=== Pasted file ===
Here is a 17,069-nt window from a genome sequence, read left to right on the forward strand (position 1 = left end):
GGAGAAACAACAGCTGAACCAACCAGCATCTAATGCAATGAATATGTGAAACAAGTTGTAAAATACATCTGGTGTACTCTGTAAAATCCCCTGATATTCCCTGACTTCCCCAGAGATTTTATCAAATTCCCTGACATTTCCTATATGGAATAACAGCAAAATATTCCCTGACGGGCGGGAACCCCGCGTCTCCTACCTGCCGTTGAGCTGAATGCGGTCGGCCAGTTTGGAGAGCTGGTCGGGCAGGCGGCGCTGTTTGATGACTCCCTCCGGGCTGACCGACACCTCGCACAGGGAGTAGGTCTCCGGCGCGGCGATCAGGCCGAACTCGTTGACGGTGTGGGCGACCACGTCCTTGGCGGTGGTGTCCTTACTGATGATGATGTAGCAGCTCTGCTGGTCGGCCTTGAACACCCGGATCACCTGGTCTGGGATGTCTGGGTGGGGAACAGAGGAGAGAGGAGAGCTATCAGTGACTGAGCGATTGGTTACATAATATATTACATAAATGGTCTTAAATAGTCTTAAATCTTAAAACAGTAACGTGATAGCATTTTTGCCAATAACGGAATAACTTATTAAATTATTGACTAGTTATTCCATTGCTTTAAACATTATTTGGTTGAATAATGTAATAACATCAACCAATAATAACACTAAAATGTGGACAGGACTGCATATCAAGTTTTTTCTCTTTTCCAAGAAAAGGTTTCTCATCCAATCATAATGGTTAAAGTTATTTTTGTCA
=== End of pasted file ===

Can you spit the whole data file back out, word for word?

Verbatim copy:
Here is a 17,069-nt window from a genome sequence, read left to right on the forward strand (position 1 = left end):
GGAGAAACAACAGCTGAACCAACCAGCATCTAATGCAATGAATATGTGAAACAAGTTGTAAAATACATCTGGTGTACTCTGTAAAATCCCCTGATATTCCCTGACTTCCCCAGAGATTTTATCAAATTCCCTGACATTTCCTATATGGAATAACAGCAAAATATTCCCTGACGGGCGGGAACCCCGCGTCTCCTACCTGCCGTTGAGCTGAATGCGGTCGGCCAGTTTGGAGAGCTGGTCGGGCAGGCGGCGCTGTTTGATGACTCCCTCCGGGCTGACCGACACCTCGCACAGGGAGTAGGTCTCCGGCGCGGCGATCAGGCCGAACTCGTTGACGGTGTGGGCGACCACGTCCTTGGCGGTGGTGTCCTTACTGATGATGATGTAGCAGCTCTGCTGGTCGGCCTTGAACACCCGGATCACCTGGTCTGGGATGTCTGGGTGGGGAACAGAGGAGAGAGGAGAGCTATCAGTGACTGAGCGATTGGTTACATAATATATTACATAAATGGTCTTAAATAGTCTTAAATCTTAAAACAGTAACGTGATAGCATTTTTGCCAATAACGGAATAACTTATTAAATTATTGACTAGTTATTCCATTGCTTTAAACATTATTTGGTTGAATAATGTAATAACATCAACCAATAATAACACTAAAATGTGGACAGGACTGCATATCAAGTTTTTTCTCTTTTCCAAGAAAAGGTTTCTCATCCAATCATAATGGTTAAAGTTATTTTTGTCA